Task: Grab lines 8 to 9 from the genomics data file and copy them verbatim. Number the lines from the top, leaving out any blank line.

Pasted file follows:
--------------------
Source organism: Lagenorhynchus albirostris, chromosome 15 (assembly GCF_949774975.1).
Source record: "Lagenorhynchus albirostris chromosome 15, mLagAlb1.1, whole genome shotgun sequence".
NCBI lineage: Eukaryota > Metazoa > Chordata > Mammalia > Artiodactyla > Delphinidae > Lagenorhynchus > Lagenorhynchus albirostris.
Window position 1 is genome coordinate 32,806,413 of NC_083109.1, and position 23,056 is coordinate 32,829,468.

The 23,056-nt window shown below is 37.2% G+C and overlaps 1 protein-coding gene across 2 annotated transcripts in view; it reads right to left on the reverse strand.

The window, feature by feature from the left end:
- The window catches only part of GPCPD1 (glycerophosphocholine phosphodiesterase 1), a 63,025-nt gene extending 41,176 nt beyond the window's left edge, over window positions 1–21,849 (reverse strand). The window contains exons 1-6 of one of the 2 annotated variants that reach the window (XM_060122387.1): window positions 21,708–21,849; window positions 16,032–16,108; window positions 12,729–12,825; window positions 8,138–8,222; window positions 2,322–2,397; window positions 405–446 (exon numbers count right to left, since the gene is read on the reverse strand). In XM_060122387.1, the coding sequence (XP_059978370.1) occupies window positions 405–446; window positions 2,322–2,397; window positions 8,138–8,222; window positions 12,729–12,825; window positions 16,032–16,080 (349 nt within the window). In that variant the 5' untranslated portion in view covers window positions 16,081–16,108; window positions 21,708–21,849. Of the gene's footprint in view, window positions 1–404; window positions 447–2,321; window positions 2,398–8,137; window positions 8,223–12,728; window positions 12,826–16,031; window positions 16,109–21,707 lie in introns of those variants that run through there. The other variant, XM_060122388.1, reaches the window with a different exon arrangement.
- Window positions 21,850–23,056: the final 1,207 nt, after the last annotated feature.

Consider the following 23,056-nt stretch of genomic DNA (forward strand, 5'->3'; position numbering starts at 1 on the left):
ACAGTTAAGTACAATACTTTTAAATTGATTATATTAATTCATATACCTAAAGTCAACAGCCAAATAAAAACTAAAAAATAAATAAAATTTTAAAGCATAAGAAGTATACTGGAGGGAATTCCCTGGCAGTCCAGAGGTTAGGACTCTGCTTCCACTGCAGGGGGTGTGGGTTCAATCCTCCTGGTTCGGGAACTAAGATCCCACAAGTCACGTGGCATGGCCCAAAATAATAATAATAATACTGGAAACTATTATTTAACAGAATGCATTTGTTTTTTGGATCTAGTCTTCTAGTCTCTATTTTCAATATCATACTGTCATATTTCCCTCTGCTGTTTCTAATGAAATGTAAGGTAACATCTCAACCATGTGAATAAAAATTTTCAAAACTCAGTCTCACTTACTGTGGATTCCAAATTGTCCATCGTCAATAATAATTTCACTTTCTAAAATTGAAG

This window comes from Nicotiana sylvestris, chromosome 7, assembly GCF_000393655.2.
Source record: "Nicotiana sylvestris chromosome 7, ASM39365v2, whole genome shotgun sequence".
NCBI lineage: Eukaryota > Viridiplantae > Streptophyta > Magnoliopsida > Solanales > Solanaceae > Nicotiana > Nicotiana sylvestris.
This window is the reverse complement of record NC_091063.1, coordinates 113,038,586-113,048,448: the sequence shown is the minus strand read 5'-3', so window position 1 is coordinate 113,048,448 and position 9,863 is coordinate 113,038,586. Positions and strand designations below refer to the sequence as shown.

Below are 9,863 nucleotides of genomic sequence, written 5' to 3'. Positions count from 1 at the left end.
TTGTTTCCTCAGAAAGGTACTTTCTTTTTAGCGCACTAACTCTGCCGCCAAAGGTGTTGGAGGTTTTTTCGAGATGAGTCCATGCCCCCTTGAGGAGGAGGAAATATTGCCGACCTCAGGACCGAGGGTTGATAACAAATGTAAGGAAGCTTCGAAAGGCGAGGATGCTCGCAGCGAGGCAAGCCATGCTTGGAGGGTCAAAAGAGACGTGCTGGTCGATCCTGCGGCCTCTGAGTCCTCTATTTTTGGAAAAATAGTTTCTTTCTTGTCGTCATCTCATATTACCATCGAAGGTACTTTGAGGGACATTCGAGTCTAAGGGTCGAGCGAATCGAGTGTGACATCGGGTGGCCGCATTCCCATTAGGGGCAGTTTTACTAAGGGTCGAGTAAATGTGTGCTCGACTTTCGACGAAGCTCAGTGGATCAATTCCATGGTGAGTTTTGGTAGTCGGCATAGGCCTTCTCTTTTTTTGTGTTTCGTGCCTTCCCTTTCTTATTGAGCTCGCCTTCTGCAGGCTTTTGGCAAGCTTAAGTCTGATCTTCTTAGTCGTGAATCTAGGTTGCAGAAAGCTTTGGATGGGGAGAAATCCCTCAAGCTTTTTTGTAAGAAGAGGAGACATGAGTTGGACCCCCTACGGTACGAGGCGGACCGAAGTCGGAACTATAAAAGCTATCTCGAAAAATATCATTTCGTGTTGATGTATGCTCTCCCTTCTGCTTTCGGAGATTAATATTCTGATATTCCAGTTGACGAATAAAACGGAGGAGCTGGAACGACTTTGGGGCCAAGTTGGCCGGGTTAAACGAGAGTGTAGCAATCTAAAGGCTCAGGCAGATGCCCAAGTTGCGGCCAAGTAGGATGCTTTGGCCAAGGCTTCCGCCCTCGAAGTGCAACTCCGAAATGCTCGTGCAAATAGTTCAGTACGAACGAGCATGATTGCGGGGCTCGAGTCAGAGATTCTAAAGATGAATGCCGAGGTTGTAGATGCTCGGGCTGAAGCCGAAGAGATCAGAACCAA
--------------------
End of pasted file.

- Window positions 21,850–23,056: the final 1,207 nt, after the last annotated feature.

Consider the following 23,056-nt stretch of genomic DNA (forward strand, 5'->3'; position numbering starts at 1 on the left):